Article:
Decade in Decibels

Here we are! Look upon this new decade! The Tens are upon us, and all else is old! With that, here are the 10 albums from 2000 to 2009 that rocked my rocker, which in truth isn't all that notable, since I only started seriously listening to music in 2000 anyway. I mean, I was 12 years old. It's hard to develop any specific affinity for types of music before then.

Included is a handy, inaccurate metaphor that I haphazardly wrote up without a second thought. So if you're looking for an experience to correlate with listening to this hour of emotionally engaging music, maybe this add to your experience! Or maybe it will make no sense, and you will be weirded out, but then you look it up anyway because you have to know, that's just the type of person you are, always seeking, always curious.

I count a decade as '00 to '09, and save '10 through '19 for the next decade. I know years didn't start with zero, thus the first decade was 1 through 10. But 1970 was part of the 70's, not the 60's.

Whatever. List:

10. The Rural Alberta Advantage - Hometowns (2009)

Listening Metaphor: A passive-aggressive vacuuming of your apartment in a loveless engagement that escalates into throwing all of his things out the window.
Maybe it's because they signed my vinyl record, the only vinyl I've ever bought, but it didn't feel right leaving The RAA off my list. This is the newest album and the newest band i'll list, but exemplary of everything I look for in music. I haven't had this strong of an emotionally engaging listen since freshman year of college. If it had been a cassette, the magnetic tape would be in tangles from overplaying. That never happens anymore. The drums are simultaneously rapid fire and melodic, the lyrics touch on emotional centers of isolation and hope, and it's all feels so calibrated for my brain. It's a great feeling to seek out something specific and then to get it in spades.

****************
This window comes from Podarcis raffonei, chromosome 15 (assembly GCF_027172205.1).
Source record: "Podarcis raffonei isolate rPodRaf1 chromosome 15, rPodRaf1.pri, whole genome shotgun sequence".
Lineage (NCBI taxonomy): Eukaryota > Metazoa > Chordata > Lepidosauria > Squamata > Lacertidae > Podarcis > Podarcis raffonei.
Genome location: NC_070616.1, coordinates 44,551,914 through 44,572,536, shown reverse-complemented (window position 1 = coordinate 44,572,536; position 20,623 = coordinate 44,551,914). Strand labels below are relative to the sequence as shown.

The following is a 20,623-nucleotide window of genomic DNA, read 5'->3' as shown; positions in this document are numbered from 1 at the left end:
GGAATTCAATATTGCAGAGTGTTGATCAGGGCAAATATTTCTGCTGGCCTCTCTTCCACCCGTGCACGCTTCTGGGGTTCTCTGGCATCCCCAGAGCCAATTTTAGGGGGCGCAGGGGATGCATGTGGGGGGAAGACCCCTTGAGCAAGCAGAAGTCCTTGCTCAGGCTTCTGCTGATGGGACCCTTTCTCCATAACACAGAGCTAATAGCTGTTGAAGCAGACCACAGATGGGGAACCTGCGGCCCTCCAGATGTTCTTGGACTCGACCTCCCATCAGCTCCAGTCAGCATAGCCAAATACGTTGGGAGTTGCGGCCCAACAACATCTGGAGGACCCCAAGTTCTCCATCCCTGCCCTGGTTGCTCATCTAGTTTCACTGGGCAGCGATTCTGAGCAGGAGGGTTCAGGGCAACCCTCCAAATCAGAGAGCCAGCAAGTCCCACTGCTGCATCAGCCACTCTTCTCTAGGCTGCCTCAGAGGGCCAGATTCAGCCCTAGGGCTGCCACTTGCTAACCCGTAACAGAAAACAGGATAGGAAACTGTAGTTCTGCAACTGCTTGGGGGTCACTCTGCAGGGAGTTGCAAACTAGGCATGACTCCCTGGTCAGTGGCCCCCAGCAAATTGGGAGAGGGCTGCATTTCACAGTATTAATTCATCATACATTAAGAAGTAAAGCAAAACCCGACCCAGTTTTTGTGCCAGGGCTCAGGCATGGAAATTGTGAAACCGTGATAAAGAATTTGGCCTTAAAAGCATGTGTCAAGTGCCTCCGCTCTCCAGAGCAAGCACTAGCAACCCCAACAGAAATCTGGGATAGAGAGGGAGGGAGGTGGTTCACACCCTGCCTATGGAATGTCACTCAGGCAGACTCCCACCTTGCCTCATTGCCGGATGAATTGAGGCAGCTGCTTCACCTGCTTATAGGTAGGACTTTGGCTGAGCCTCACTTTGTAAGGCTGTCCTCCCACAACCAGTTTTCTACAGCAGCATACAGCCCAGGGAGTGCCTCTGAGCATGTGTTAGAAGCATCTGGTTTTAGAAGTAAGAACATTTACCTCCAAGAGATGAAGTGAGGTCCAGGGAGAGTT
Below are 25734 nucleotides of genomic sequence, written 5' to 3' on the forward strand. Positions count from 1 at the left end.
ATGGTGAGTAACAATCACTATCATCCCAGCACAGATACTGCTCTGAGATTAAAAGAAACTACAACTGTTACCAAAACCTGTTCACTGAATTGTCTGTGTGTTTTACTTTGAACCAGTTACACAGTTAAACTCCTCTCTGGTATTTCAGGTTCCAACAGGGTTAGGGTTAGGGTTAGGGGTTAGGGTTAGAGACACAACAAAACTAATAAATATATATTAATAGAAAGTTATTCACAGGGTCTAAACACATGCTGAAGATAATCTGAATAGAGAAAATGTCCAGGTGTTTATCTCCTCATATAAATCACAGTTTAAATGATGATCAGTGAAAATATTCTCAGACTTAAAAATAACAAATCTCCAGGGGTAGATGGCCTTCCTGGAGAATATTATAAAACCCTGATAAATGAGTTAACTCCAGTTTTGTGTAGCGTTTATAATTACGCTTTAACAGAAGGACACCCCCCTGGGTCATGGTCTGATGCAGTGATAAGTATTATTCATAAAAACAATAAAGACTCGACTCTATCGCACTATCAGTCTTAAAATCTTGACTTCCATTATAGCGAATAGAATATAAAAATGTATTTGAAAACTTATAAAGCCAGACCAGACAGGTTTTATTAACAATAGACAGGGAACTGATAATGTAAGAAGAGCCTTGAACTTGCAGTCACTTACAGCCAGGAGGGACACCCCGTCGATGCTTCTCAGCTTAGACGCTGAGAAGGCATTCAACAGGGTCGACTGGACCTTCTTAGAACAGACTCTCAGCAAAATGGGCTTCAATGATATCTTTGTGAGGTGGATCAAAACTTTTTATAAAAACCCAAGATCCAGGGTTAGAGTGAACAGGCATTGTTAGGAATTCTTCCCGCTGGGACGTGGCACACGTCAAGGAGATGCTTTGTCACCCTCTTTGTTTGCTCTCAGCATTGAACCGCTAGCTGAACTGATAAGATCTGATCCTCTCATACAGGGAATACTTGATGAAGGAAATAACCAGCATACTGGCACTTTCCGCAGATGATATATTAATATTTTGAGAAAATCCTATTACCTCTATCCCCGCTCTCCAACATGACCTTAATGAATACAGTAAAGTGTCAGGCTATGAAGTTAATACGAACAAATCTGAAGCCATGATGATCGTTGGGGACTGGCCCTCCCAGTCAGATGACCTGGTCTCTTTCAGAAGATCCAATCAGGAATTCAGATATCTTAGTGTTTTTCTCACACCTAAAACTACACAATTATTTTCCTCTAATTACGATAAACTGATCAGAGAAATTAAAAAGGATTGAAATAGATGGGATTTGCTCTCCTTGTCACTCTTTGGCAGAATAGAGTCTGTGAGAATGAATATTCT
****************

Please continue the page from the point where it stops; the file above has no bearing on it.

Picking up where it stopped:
9. Elliott Smith - New Moon (2007)

Listening Metaphor: Living inside a tiny, bottled city with no one you know.
Before Twilight recently associated this title with shirtless werewolves, this was attached to Elliott Smith's second, and most recent, posthumous album. Unlike his first posthumous release, which he at least had partial input in before he stabbed himself twice, this is a compilation of rarities and unreleased material that he never foresaw. And somehow it's some of his best stuff. That might sound like an insult to Smith, a tireless craftsman who probably wouldn't think these demos were up to snuff. But there's a contingent of fans who connect the most to his stripped down, intimate numbers that consist of little more than finger picking and multitracked vocals. We can appreciate and even love something like XO, but no one brings it close like Smith.

8. Cursive - Cursive's Domestica (2000)
Listening Metaphor: A shouting match with your room mate, but also, you're dragons.